Freddy probably earned himself another start with the one he threw against the Mariners in game two. Facing one of his best friends in baseball, against his old team, Freddy stepped up. He had one real bad inning, when he allowed two runs in the bottom of the xth, but that was really helped by some great, aggressive base running by the Mariners. The other run came earlier in the game on a solo home run by Michael Saunders, which is going to happen when you throw 88 mph. Freddy was inexplicably pulled in the bottom of the eighth despite only having 89 pitches and retiring the last 15 men he had faced, but his final line looked like this: 7.1 Ip, 5 H, 3 R, 0 BB, 8 Ks, 89 pitches and his fourth loss of the year (4-4).
Joe Girardi really made this a 4-2 game. After removing García for no reason, he used Clay Rapada, Chad Qualls, Boone Logan and Cody Eppley to get the last two outs of the inning, with Logan allowing a crappy Willie Mays-Hayes style infield single to score the fourth run. He made a nasty pitch that completely fooled Kyle Seager, who excused one down the third base line. Chavez never stood a chance. Thanks, God.
Go to Sleep
No, WWE superstar CM Punk was not involved with the Yankees offense, but King Félix really showed why he’s the King in this one. He kept the Yankees off the bases and, when they actually managed to get threats together, he fought them off and put the Bombers to bed. The Yankees had a poor RISP game (2 for 10), and left the bases loaded in the fourth, but that was really more because of Hernández’s good pitching and not their failures. No shame in losing to the King.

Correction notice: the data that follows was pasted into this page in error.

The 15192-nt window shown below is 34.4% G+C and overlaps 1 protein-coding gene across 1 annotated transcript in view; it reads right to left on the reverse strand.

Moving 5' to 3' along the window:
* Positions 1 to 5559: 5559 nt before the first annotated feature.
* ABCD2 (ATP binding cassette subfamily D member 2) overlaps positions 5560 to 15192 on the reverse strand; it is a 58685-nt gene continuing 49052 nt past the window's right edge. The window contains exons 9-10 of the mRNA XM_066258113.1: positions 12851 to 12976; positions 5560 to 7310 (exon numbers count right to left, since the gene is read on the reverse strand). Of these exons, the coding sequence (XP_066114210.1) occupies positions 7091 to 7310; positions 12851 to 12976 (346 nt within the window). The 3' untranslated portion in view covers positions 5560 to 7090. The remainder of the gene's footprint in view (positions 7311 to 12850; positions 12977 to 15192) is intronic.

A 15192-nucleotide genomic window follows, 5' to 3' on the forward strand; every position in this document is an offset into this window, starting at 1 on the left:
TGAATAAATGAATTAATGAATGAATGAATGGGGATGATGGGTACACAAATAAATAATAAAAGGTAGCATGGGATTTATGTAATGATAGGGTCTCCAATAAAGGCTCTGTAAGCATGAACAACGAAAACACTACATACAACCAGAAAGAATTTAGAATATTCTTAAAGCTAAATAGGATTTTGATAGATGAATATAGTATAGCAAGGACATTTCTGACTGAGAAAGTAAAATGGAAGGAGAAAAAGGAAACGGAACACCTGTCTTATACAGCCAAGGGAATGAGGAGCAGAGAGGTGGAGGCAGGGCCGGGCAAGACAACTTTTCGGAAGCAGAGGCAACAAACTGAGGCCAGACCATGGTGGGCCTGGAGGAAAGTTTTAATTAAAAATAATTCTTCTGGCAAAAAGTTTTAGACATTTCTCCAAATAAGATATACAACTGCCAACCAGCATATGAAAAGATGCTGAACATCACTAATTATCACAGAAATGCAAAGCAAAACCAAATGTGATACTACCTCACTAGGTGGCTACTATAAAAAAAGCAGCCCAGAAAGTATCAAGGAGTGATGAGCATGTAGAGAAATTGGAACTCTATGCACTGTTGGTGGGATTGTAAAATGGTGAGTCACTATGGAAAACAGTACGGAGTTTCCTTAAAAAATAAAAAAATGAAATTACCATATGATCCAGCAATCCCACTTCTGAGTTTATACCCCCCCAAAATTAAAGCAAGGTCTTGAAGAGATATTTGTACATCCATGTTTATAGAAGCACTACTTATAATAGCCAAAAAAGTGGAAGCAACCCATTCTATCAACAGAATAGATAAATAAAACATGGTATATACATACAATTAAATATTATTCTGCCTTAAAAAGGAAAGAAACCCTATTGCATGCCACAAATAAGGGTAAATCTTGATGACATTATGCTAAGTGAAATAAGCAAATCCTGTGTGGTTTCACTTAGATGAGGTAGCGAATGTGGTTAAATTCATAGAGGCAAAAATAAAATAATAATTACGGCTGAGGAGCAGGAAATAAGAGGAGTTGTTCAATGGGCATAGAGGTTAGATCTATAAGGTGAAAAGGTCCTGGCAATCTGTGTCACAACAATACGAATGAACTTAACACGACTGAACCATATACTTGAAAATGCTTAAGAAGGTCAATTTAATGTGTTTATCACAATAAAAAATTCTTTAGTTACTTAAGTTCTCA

There is shame, however, in what Girardi did in the eighth. The Yankees finally got a rally together (after Hernández basically hit everyone he pitched to) and managed to score a run and get first and second with two out for Raúl Ibañez. The problem is that Ibañez was digging in against a lefty… a really good lefty named Lucas Luetge with a 1.37 ERA. Common logic would have said to put Andruw Jones in the game. After all, that’s literally why they signed him the last two seasons. The Mariners would have countered with Brandon League, but still. Ibañez is just awful against lefties, and he struck out to prove that point. Thanks, Joe. I guess a win in game two was part of the Ichiro trade.
Notable Offense: HR – Granderson (27), RBI – Granderson (54), Teixeira (67), SB – Granderson (7), 2 hits for Granderson
Game 3: Yankees 5, Mariners 2
Let’s face the facts here. The Yankees needed to win game three of this series, if not for any other reason than their own sanity. They were facing a 1-5 on the road trip coming in and had just lost their third baseman for two months with a broken hand… Something had to break the Yankees way, right?? It took until the top of the eighth inning, but something finally went right for the Yankees in this one, and they escaped Seattle, and the whole West Coast road trip, with a big morale boosting victory.
Wild Man Iván
I don’t know what happened to Iván Nova in this game, but to say that he was having trouble finding the zone is about as big an understatement as if I were to tell you that Joseph Stalin was a little harsh on subversives in Soviet Russia. Nova walked in a run in the first inning, and six overall in the game. His control was so bad that he needed over 100 pitches to get through the fifth inning, and he didn’t even allow a hit after the first! How does that happen? I do give him credit for battling himself for those five innings and making sure he kept his team in the game and making that late inning comeback possible. His final line looked like this: 5 Ip, 2 H, 2 R, 6 BBs, 5 Ks, 107 pitches and a no-decision.